Grassroots participation integrated with strong administration commitment is essential to address challenges of sustainability leadership: tools for successfully meeting in the middle

Research output: Contribution to journalArticle

2 Citations (Scopus)

Abstract

As higher education addresses the challenges of climate neutrality and sustainability, responsibilities mount on leaders of interdisciplinary environmental and sustainability academic programs (IEPs). Sustainability operations and academic programs help create cultures of sustainability, engaging students, faculty, and staff. As this culture develops, it must mesh with the planning, budgeting, and decision-making processes of senior administrators. This integration process requires an interdisciplinary approach to understand the differing missions and objectives, vocabularies and key concepts, administrative structures, and cultures not just across all academic units but also across all non-academic units. Organization of sustainability activities takes a wide range of forms, from a centralized model where academics and operations are combined within a single unit to a distributed model where sustainability curricula, co-curricula, planning, and operations take place in a variety of units, linked through campus committees and sustainability plans. This paper examines the challenges and tested solutions to address sustainability leadership at an institutional level, across the range of organization models, from centralized to distributed. One common element of these solutions is top-down commitment, combined with bottom-up participation in the development and implementation of new efforts in sustainability education and operations.

Original languageEnglish (US)
Pages (from-to)399-404
Number of pages6
JournalJournal of Environmental Studies and Sciences
Volume6
Issue number2
DOIs
StatePublished - Jun 1 2016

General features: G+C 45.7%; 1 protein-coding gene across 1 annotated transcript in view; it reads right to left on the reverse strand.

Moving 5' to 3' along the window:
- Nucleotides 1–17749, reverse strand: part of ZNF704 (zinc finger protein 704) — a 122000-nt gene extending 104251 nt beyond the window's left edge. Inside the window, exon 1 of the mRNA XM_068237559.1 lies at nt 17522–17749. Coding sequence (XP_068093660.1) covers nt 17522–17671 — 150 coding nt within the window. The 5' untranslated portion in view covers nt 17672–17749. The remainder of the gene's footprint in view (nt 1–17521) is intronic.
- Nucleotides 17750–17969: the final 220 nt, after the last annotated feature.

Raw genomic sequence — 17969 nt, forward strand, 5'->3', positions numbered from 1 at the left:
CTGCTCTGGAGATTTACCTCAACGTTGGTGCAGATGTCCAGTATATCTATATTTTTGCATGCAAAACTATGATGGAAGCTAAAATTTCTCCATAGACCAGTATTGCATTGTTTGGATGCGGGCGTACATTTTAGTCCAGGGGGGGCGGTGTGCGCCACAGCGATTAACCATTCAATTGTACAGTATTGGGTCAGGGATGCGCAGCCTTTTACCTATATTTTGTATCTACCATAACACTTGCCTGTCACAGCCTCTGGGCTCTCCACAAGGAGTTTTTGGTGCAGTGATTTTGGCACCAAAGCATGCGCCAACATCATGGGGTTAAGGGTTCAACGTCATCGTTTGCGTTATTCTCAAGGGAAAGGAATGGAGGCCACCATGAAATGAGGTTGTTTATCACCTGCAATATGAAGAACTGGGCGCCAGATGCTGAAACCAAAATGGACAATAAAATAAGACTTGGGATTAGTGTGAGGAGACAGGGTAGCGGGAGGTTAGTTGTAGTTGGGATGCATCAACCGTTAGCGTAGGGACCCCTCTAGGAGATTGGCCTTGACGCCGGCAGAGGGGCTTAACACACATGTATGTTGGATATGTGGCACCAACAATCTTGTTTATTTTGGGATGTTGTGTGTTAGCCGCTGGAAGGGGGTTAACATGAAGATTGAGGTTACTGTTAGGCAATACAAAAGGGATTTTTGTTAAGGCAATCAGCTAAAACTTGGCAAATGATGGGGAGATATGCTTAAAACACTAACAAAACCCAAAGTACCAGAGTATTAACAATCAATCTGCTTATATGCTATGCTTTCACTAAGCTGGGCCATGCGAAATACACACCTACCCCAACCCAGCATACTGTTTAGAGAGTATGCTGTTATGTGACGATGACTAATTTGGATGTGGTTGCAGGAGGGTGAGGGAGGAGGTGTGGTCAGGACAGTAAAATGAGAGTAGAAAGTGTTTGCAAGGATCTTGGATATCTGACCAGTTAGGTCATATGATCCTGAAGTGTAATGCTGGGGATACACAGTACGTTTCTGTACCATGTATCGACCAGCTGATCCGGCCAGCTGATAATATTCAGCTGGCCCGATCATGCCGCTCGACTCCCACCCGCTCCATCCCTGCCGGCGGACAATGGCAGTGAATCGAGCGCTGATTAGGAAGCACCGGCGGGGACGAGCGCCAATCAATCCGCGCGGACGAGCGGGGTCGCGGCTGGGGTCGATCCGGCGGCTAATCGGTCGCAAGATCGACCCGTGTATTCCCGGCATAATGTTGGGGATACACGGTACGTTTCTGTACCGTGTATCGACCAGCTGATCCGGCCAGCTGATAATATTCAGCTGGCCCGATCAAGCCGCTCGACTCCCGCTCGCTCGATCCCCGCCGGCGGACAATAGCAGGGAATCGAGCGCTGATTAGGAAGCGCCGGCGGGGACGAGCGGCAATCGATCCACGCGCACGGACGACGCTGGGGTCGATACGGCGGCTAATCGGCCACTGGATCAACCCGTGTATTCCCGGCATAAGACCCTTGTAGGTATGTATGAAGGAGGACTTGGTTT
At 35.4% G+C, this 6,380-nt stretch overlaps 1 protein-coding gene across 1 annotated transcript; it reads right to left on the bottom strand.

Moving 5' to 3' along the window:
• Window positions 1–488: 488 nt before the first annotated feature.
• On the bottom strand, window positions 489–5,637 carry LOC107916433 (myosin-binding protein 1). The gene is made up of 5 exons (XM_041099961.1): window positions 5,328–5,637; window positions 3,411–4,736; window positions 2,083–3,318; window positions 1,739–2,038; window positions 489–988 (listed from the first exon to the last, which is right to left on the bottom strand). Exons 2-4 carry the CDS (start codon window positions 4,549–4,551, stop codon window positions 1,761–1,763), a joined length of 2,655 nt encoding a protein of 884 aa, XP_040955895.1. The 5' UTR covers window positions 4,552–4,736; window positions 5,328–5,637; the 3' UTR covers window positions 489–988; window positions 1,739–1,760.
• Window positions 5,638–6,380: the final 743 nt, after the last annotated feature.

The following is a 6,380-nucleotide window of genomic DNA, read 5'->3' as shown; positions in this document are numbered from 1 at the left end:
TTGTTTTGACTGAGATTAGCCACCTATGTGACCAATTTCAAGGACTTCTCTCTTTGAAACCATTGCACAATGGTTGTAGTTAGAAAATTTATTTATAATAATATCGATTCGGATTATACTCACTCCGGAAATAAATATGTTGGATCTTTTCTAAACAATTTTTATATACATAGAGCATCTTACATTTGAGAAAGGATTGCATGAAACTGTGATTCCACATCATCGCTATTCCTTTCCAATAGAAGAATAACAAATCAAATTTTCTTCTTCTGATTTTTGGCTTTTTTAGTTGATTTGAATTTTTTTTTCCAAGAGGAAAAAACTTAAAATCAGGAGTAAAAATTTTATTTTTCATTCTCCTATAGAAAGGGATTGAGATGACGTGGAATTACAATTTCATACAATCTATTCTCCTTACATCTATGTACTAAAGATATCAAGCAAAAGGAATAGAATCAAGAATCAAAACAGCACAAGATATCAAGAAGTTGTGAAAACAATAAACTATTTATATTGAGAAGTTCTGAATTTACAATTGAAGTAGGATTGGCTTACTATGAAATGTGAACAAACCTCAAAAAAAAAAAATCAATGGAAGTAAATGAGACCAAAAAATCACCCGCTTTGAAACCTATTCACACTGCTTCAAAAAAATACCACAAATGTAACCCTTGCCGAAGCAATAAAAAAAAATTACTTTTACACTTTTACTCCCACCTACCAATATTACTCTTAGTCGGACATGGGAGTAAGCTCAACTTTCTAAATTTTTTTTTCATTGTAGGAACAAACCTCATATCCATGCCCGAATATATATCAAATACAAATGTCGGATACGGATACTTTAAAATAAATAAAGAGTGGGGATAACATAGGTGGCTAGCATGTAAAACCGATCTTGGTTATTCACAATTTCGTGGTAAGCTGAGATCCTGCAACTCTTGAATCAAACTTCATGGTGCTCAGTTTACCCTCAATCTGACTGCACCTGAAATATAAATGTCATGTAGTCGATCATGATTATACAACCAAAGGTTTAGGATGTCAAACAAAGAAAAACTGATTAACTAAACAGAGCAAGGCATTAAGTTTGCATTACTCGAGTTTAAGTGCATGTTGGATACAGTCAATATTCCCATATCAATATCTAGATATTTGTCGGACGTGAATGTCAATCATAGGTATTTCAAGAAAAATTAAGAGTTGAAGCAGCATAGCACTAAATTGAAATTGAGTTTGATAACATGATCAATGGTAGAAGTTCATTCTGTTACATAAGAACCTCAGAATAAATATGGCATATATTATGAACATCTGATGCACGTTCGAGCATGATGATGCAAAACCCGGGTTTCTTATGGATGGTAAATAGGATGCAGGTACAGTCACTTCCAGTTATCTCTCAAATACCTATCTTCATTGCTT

Fingerprint

leadership
sustainability
commitment
participation
curriculum
curriculum planning
administrative framework
organization
administrative structure
interdisciplinary approach
neutrality
higher education
decision-making process
vocabulary
education
student
decision making
climate
leader
staff

Keywords

  • Culture of sustainability
  • Solutions for sustainability leadership challenges
  • Sustainability leadership

ASJC Scopus subject areas

  • Environmental Science(all)
  • Geography, Planning and Development

Cite this

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abstract = "As higher education addresses the challenges of climate neutrality and sustainability, responsibilities mount on leaders of interdisciplinary environmental and sustainability academic programs (IEPs). Sustainability operations and academic programs help create cultures of sustainability, engaging students, faculty, and staff. As this culture develops, it must mesh with the planning, budgeting, and decision-making processes of senior administrators. This integration process requires an interdisciplinary approach to understand the differing missions and objectives, vocabularies and key concepts, administrative structures, and cultures not just across all academic units but also across all non-academic units. Organization of sustainability activities takes a wide range of forms, from a centralized model where academics and operations are combined within a single unit to a distributed model where sustainability curricula, co-curricula, planning, and operations take place in a variety of units, linked through campus committees and sustainability plans. This paper examines the challenges and tested solutions to address sustainability leadership at an institutional level, across the range of organization models, from centralized to distributed. One common element of these solutions is top-down commitment, combined with bottom-up participation in the development and implementation of new efforts in sustainability education and operations.",
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